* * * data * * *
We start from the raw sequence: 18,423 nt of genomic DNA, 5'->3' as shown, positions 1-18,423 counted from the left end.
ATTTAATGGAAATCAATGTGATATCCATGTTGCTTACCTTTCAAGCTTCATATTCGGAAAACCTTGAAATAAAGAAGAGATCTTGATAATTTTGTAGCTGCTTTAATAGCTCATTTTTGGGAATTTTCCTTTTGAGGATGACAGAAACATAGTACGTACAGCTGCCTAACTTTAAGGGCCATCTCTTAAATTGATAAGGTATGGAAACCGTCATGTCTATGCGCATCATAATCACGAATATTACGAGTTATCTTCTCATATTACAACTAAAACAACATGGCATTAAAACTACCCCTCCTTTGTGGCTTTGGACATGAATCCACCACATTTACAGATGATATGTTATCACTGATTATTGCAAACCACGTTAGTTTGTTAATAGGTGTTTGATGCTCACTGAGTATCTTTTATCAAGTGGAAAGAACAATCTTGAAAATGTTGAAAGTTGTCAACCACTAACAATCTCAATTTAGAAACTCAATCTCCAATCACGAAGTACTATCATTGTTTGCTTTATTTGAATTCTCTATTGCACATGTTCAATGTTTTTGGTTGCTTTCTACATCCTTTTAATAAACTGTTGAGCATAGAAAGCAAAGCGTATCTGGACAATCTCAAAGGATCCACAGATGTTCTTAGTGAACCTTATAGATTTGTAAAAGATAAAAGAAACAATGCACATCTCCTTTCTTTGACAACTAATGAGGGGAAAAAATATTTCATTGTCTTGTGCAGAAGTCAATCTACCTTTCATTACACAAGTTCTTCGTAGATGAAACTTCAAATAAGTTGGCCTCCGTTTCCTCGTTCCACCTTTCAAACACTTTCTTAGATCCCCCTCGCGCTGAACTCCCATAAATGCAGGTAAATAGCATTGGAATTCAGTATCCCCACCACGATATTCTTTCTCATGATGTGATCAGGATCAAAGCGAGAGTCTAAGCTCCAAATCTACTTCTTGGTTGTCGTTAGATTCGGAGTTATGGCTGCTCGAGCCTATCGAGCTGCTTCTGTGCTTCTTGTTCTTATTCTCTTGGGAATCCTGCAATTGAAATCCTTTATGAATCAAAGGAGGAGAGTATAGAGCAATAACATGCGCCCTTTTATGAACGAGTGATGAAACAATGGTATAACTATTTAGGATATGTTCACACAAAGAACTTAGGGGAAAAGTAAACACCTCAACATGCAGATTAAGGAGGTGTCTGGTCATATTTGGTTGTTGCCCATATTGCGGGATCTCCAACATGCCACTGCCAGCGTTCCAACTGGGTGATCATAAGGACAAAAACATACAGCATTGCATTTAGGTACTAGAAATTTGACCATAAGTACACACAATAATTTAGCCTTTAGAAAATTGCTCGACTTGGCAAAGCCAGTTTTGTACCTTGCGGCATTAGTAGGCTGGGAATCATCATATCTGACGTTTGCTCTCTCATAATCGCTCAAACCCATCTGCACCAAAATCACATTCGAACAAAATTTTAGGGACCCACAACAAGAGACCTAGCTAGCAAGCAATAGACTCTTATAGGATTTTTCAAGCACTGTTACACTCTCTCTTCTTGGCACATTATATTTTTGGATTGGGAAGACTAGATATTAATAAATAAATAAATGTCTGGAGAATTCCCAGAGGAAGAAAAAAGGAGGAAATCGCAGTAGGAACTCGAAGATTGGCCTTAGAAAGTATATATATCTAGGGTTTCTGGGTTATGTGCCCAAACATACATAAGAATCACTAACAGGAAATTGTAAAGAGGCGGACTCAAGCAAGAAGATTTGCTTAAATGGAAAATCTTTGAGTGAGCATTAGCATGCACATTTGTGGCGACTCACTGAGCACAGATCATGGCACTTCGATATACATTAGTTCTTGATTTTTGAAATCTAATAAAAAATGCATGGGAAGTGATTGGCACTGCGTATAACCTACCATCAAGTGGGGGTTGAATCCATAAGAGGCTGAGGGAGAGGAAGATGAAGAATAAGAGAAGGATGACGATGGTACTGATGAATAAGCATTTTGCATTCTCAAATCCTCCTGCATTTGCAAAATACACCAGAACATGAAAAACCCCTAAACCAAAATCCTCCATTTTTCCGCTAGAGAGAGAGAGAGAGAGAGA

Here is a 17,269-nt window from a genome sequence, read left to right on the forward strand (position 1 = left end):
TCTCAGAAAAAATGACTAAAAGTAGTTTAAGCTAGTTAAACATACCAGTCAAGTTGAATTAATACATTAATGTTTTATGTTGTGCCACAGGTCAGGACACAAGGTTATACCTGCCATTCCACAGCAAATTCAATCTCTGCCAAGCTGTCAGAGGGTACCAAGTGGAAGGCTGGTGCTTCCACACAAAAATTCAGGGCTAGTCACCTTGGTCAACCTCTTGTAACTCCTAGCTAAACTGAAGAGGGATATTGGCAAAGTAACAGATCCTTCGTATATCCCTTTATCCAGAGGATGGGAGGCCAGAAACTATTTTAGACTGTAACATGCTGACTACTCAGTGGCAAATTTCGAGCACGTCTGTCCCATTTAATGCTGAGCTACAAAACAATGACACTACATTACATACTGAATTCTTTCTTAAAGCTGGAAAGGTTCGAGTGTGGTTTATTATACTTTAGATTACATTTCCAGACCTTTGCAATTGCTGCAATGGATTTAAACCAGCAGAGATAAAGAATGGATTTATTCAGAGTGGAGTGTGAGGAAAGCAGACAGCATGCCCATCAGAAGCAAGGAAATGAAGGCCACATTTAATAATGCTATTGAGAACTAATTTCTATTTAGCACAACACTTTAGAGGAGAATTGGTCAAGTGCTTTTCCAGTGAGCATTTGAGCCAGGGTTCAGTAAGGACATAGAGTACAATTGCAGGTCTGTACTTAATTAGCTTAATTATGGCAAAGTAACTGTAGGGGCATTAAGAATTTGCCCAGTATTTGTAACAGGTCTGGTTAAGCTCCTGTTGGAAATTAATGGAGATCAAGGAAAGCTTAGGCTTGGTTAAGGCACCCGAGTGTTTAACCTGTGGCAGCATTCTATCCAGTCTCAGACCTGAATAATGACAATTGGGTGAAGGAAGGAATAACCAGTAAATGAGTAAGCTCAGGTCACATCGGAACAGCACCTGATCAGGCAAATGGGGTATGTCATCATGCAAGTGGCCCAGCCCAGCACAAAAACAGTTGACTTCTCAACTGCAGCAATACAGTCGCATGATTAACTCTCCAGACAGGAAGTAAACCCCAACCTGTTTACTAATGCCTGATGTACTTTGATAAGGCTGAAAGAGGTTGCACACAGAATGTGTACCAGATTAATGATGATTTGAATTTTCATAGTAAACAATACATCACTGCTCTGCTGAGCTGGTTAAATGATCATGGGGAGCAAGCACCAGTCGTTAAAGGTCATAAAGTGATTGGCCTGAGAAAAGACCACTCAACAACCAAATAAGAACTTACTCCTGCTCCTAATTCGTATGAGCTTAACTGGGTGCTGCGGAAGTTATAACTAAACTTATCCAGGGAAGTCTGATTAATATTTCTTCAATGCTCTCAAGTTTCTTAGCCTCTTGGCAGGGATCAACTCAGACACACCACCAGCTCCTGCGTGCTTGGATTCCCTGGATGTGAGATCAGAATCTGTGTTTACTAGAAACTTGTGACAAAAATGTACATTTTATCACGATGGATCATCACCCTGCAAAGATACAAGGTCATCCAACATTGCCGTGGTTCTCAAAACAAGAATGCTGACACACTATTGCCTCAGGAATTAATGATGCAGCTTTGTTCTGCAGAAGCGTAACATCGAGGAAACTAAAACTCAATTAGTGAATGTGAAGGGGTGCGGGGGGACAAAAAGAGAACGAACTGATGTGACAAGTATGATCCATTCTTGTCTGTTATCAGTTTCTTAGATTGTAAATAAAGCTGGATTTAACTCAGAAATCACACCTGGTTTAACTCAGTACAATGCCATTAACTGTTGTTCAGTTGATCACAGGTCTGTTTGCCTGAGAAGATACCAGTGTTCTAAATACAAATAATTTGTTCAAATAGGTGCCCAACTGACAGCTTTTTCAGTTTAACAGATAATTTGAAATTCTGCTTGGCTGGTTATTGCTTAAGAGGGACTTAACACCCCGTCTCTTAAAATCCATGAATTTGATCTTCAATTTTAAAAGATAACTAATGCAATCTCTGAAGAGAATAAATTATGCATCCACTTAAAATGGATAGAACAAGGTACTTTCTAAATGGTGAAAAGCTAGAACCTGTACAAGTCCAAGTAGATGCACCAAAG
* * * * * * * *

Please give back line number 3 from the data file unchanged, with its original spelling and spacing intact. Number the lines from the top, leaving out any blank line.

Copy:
Here is a 17,269-nt window from a genome sequence, read left to right on the forward strand (position 1 = left end):